Unfortunately the money tree in my back yard stopped growing one hundred dollar bills and online vendors won’t accept leaves as currency. This is mind if often becomes necessary to identify low cost preps or projects which one can undertake, or actions which can be carried out to increase overall preparedness levels. This short list is one I came up with in a few minutes but I’m sure there are many more items which could be added.
1- The Internet: At least for now information online is available and (for the most part) free. There are lots of great preparedness websites out there, some with links to GB’s of data. I also recommend watching YouTube vids for some great instructional how to for projects in the garden or around the home. Cost equates to whatever your data plan is on your phone or whatever your ISP charges at home.
2- Gallon jugs of water: At around 90 cents per jug $20 will go a long way in keeping a (transportable) water supply on hand for short term disasters. There are some considerations to be had in that these have a short shelf life and need to be stored in a cool / dark place and not directly on concrete. Yet we all know just how valuable water is in any survival situation and if for whatever reason the tap runs dry at least you’ll have 5-7 days of potable water on hand.
3- Tin can alcohol stove: Got an old soda can or soup can laying around? You can make an alcohol stove out of it and it makes a fun project when the weather is bad. Check out this video on YouTube or search for other examples as there are many to choose from.
4- Fitness: That’s right, the inside of your house (living room floor) or the street a few yards outside of your front door are calling. While workout facilities are great there are plenty of exercises that can be done in the home, out on the trail or even at your local high school stadium. The only cost here is some sweat and muscle fatigue.
5- Dry Fire: Take your pistol, make sure it’s CLEAR, and practice dry firing or reloading while at home. This literally only costs time and can help to improve techniques when you head out for your next range trip. There is some debate as to whether or not you should dry fire pistols, I do it with my Glock and 1911 consistently and haven’t had any issues.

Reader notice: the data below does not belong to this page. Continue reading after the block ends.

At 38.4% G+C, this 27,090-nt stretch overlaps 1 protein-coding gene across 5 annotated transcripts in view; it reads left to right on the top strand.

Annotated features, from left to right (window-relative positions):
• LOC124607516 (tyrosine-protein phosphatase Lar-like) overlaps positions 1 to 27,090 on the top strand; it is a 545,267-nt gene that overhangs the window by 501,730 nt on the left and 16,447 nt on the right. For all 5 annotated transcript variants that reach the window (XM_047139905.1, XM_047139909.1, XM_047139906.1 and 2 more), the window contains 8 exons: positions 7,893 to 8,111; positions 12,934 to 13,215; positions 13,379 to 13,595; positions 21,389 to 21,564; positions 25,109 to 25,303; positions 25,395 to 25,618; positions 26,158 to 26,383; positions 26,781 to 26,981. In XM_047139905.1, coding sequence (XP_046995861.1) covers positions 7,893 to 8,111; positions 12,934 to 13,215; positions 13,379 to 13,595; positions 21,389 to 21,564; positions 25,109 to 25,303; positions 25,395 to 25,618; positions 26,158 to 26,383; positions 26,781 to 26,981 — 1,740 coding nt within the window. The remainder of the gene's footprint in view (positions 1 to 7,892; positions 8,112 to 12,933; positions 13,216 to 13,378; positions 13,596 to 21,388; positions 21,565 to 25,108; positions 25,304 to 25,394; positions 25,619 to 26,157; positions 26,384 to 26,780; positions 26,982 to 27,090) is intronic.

6- Planning: Plan to shelter in place during a short term disaster but have a bugout location picked out just in case T-SHTF? Do you have primary, alternate, tertiary routes selected? How about studying street and terrain maps of YOUR area as well as the previously mentioned routes. Checkpoints and danger areas identified, bridge crossings, choke points, fuel stops, rest stops, resupply points and areas with limited communication coverage (cell towers). The list goes on and on but in order to be prepared there has to be significant effort put into planning. Cost? Time.
7- Rehearsals / Recon: Having a plan is great but if it’s sitting in a dusty binder on the shelf what good will it do your family? If you have planned for 3 routes in a bugout, have you actually driven those routes and seen the terrain for yourself? How about a simple bugout rehearsal where everyone grabs their assigned equipment, piles into the minivan and heads out. It’s during these rehearsals when you start to figure out what could be done better, or not done at all to improve upon the execution phase of your plan. Cost? Gas money and probably an annoyed spouse.
8- Pocket Chainsaw: Less than $15, I made one a month or so ago. Check out the post for instructions on how to get it done.
There you have it, a small but powerful list. What are some suggestions you have? List them in the comment section below.